An aircraft must have a type certificate to legally fly in the US. This certificate signifies the aircraft's design passed all FAA requirements. Any alteration to the aircraft (including significant repairs) requires a supplemental type certificate, an FAA issued document. This being aviation, everything is an acronym. STCs amend the original TC. These STCs are filed with the FAA and copies are available to anyone.
Modifications must be installed by a certificated (FAA speak for 'licensed') airframe and powerplant mechanic, an A&P - another acronym. Powerplant refers to the aircraft's engine(s). Whenever a mechanic works on an airplane, she must make a logbook entry stating the what work was performed. The entry must include her mechanic's certificate number. Every US airplane must have an airframe logbook. If the airplane has engine(s), each engine has its own logbook. If an engine has a propeller, another logbook.
Assuming you are still reading this... Each part installed as part of the STC installation must have evidence it was manufactured properly. This means it was made by an authorized manufacturer and that manufacturer attests the part complies with the necessary specifications. This is the 8130 form, also called a 'yellow tag.' Some are born yellow, whereas the non-yellow ones tend to turn yellow anyway.
Airplanes are imperfect machines. From time to time, the imperfections are found. When the issue is moderate, the manufacturer issues a service bulletin. These are generally not mandatory. If the issue is serious, the FAA issues an airworthiness directive. Did you guess SB and AD? You would be right. Airworthiness directives are mandatory. Normally, they must be addressed within a certain number of flight hours. In severe cases, they must be complied with before the aircraft can be flown again, although often the aircraft is legal to fly one time to a maintenance facility. These directives can be one-time (replace this bolt with that longer one) or recurring (inspect this part for cracks every 100 flight hours).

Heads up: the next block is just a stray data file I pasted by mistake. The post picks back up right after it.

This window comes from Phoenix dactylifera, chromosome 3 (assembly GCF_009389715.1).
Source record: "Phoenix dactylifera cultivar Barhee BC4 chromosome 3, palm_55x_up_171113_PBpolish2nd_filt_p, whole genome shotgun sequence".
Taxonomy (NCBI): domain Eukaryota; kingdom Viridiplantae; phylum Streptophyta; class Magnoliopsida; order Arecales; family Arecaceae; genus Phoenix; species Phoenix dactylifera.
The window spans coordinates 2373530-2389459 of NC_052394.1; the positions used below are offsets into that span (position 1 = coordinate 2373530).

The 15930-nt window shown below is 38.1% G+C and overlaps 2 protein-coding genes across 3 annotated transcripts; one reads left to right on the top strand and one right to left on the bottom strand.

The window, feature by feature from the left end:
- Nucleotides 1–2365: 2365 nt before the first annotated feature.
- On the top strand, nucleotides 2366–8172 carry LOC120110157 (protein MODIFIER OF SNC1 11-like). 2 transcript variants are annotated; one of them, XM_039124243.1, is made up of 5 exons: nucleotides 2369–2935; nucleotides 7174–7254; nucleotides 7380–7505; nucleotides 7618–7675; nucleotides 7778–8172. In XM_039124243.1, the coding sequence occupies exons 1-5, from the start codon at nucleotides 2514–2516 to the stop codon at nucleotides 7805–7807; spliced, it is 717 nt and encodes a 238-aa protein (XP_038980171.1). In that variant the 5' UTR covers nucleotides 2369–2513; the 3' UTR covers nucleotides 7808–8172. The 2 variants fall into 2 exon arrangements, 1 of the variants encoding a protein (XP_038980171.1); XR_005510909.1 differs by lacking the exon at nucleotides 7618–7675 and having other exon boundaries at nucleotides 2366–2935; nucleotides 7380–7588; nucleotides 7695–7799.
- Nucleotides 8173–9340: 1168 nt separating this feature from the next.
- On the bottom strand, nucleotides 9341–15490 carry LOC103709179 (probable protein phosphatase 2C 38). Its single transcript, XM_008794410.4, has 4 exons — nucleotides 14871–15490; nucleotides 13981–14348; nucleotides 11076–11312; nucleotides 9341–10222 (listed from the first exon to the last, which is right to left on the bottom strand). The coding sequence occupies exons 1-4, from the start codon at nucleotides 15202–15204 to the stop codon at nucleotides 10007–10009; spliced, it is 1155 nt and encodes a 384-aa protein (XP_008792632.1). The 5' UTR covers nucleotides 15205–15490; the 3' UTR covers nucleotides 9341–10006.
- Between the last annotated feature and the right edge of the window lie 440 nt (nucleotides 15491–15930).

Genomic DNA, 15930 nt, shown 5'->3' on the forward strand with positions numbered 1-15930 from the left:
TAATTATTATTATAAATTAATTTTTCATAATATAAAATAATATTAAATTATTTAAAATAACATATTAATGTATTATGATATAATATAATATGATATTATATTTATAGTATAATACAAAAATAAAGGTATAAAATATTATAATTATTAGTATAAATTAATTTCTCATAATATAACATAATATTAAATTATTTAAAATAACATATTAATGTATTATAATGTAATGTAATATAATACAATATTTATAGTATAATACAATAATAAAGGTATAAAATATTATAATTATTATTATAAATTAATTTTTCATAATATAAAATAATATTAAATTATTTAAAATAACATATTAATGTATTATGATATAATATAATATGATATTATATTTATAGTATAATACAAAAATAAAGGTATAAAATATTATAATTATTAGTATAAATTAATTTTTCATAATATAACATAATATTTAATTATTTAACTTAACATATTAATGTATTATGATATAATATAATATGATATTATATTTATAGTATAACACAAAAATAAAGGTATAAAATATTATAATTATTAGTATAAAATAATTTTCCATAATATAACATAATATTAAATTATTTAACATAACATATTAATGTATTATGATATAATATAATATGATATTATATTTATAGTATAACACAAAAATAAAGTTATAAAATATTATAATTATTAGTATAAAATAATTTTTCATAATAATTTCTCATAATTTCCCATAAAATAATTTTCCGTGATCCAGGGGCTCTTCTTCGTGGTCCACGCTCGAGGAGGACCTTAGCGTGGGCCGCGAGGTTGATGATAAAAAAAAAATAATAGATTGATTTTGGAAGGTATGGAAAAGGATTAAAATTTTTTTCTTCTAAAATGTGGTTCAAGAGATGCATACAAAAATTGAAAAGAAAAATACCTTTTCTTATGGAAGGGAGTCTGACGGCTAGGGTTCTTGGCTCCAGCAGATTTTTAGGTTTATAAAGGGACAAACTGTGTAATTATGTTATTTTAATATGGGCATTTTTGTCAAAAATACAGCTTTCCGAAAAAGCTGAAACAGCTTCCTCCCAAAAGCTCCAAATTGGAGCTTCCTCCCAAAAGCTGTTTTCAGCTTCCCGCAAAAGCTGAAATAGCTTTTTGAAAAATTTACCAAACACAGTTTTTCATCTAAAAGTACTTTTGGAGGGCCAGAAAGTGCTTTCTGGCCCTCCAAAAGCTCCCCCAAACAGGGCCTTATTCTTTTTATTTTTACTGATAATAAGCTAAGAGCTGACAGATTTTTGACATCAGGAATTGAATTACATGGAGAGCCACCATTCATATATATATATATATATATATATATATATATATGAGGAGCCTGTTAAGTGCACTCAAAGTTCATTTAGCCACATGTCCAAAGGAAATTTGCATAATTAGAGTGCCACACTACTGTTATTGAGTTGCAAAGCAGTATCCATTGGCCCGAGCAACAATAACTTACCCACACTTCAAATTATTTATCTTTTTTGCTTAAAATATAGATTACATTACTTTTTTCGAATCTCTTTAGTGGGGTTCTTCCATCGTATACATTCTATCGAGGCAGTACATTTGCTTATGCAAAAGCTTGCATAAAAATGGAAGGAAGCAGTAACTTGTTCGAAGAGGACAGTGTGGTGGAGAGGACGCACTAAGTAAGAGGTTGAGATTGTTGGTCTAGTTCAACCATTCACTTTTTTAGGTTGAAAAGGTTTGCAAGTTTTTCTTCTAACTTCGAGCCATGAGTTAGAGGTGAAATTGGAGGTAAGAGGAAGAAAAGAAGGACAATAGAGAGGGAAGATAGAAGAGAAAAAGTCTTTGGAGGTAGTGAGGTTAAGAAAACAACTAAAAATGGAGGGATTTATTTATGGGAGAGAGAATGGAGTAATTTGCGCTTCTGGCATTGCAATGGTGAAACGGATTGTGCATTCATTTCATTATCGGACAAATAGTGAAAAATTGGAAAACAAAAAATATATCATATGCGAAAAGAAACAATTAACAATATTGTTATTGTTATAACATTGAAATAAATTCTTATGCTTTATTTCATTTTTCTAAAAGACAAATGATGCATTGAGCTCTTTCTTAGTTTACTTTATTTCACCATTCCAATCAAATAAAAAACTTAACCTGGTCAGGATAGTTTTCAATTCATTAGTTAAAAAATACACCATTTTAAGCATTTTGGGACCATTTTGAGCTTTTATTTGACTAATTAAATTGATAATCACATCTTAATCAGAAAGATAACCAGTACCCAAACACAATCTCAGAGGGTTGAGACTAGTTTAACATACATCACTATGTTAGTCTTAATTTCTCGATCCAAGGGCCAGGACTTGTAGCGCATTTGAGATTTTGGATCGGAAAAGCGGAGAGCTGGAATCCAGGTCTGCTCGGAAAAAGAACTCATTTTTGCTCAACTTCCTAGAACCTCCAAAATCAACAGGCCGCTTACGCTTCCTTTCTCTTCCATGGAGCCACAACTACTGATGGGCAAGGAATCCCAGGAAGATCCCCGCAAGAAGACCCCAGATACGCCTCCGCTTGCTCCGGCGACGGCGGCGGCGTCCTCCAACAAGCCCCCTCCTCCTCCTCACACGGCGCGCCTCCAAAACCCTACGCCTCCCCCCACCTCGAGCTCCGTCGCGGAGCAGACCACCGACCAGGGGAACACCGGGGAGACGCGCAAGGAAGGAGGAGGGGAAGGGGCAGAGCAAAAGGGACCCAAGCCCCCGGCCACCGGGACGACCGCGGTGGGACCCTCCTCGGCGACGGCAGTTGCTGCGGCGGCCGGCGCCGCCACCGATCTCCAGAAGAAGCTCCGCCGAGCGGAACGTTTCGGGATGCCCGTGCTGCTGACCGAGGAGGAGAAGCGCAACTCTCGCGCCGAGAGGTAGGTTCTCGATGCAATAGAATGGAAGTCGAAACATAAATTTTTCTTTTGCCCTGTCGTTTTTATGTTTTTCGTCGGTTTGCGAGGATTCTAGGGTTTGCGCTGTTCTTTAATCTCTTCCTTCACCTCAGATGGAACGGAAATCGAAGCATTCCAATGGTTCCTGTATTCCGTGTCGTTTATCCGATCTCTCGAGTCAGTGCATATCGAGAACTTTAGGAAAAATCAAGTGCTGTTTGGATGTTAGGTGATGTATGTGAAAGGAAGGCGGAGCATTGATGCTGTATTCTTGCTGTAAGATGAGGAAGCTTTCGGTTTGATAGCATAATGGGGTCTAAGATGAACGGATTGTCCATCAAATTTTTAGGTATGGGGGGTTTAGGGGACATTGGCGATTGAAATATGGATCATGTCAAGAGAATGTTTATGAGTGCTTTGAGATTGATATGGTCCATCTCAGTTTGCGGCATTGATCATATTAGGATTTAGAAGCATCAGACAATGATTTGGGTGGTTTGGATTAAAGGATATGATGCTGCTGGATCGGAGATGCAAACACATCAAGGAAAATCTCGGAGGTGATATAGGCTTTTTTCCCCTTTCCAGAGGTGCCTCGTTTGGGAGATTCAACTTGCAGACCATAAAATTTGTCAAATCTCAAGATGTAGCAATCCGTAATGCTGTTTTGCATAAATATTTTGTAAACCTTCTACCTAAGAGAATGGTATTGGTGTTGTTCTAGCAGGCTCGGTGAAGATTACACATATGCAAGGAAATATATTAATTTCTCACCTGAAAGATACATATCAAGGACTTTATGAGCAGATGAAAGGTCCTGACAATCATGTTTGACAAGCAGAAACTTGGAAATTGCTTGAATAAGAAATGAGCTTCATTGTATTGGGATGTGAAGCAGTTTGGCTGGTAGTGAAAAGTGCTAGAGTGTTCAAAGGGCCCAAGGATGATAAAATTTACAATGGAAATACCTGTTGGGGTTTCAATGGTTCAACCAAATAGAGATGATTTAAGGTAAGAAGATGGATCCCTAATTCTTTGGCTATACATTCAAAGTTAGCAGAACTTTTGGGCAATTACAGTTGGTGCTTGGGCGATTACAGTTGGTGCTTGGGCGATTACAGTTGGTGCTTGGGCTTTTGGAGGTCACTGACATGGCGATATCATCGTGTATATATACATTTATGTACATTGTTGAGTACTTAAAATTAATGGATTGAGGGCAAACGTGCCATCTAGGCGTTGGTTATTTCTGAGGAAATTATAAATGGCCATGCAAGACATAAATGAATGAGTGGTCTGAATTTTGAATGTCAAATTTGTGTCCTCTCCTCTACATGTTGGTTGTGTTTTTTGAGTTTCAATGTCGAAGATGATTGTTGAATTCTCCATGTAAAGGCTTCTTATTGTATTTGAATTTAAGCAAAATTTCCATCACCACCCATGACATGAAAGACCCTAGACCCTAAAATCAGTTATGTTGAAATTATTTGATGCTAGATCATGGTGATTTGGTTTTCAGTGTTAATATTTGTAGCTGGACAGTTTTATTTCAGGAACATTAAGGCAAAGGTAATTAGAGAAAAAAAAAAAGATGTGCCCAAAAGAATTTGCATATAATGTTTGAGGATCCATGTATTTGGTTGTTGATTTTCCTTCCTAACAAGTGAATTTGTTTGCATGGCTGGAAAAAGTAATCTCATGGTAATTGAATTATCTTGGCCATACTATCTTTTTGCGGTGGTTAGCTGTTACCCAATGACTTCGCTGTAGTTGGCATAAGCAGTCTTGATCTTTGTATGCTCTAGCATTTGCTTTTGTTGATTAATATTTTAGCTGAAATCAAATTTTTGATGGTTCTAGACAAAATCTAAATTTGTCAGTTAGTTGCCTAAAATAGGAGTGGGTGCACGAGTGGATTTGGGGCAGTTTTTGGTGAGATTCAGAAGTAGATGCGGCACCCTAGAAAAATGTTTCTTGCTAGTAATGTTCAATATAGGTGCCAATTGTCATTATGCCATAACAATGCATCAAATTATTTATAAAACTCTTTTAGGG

FAA regulations also require a complete annual inspection of the aircraft. This must be performed by a super-experienced A&P mechanic, one with 'inspection authorization'. Yes, this is an IA. The inspection must follow the aircraft's FAA approved maintenance manual. The results of the inspection are documented with entries in the various logbooks.
The altimeter system must be tested every two years if the aircraft will be flying under instrument flight rules. This is IFR, and is flight without 'visual reference to the ground' as in flying in clouds, without seeing the sky, horizon or ground. From the front office (aviation-speak for the cockpit), it looks like someone covered all the windows with white paper, like a closed storefront. Anyway, This test must also be logged.
All of these logs are not required to be in the plane, but they must be reasonably available for inspection if requested by an authorized person (usually an FAA representative known as a 'Fed'). Without these logbooks, the fed will issue a citation (ticket) and probably suspend the pilot's flying privileges.
It is interesting to note the pilot is ultimately responsible. The owner, as far as the FAA is concerned, has little responsibility. Although the owner may be sued in criminal court, the pilot will receive the FAA's wrath.
So, if you lose your airplane logbooks, what do you do? You can request the type certificate and STCs. You must then reconstruct as many records as possible. If you cannot prove compliance with airworthiness directives, you must re-perform the ADs.
All of this will be very costly. It may be cheaper to sell the engine and avionics. And scrap the plane.